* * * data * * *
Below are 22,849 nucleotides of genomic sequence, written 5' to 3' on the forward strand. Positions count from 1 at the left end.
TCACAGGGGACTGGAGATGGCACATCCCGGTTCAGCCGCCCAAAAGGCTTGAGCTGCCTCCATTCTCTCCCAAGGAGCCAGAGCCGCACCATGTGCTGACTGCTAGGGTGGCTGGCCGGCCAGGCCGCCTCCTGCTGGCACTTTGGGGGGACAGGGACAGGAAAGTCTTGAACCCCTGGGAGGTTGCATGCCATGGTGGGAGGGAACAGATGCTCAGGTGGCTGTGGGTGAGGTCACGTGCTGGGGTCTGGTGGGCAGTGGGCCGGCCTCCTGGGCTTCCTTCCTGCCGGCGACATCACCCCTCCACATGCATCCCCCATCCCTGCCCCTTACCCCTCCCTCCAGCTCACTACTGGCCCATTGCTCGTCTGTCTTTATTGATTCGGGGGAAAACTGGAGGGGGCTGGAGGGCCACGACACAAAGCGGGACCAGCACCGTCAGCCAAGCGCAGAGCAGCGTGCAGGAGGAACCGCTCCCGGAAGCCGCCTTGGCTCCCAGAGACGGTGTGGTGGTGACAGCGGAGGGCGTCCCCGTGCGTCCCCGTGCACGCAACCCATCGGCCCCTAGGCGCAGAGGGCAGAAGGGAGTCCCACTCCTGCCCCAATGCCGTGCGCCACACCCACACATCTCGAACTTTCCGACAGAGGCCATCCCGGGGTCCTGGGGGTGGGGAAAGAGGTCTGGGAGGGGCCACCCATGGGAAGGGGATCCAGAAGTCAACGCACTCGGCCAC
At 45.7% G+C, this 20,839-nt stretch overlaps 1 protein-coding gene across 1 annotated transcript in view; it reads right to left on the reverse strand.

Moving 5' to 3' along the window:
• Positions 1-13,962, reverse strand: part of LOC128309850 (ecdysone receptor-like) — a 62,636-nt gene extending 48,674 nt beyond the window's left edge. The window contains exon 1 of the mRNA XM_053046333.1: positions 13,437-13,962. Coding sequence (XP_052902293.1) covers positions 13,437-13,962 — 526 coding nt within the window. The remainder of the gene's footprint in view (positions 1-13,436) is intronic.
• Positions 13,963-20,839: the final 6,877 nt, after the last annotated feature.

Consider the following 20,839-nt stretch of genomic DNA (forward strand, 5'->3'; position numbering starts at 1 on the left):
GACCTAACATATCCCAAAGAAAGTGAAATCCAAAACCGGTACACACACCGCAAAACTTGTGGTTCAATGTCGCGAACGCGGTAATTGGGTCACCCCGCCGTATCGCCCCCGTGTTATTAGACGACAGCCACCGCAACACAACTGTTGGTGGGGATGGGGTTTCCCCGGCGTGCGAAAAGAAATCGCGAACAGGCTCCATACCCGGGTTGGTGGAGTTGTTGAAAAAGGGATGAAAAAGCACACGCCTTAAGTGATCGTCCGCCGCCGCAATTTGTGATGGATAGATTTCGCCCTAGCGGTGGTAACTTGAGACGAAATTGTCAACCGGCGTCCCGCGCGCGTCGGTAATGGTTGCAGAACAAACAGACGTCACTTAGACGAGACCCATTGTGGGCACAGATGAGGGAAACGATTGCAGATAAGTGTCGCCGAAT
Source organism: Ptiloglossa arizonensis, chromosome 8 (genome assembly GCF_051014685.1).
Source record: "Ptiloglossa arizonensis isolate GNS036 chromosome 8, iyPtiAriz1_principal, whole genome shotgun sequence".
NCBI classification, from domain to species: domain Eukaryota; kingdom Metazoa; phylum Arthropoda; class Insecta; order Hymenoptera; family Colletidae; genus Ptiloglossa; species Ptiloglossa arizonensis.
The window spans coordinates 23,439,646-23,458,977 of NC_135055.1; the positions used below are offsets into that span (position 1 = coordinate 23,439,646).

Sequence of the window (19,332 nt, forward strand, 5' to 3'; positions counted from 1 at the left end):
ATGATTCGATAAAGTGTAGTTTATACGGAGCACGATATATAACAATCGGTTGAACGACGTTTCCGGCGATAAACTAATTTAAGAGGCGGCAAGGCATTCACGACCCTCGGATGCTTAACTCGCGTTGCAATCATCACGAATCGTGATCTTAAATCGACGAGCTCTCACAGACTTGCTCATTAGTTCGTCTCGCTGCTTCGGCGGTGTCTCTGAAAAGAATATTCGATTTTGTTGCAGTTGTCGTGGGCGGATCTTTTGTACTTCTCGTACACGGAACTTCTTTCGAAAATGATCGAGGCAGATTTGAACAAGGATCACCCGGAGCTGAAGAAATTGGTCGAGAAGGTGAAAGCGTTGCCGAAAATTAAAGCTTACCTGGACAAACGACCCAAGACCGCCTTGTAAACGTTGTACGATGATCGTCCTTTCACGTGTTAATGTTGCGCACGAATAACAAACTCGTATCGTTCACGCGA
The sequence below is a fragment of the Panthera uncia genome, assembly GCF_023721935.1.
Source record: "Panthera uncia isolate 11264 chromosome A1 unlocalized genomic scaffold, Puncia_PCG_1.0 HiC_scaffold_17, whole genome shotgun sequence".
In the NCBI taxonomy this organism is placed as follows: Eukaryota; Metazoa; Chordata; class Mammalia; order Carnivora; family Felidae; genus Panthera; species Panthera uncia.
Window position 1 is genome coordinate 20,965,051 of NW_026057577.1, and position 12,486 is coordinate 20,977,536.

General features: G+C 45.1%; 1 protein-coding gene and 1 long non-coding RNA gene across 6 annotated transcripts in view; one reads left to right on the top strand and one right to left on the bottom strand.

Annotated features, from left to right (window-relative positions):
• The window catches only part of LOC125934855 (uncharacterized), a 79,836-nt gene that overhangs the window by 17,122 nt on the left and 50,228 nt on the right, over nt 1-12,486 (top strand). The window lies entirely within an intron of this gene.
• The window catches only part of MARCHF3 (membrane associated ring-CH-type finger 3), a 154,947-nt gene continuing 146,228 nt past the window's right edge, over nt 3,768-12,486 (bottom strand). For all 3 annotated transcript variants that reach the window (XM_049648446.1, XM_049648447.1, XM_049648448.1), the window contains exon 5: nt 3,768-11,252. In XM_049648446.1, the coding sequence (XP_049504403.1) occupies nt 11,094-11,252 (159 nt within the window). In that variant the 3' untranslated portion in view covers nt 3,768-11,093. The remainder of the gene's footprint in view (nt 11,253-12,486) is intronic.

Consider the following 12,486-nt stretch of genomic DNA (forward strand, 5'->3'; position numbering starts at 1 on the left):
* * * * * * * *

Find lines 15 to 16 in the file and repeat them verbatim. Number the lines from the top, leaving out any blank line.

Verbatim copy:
The sequence below is a fragment of the Panthera uncia genome, assembly GCF_023721935.1.
Source record: "Panthera uncia isolate 11264 chromosome A1 unlocalized genomic scaffold, Puncia_PCG_1.0 HiC_scaffold_17, whole genome shotgun sequence".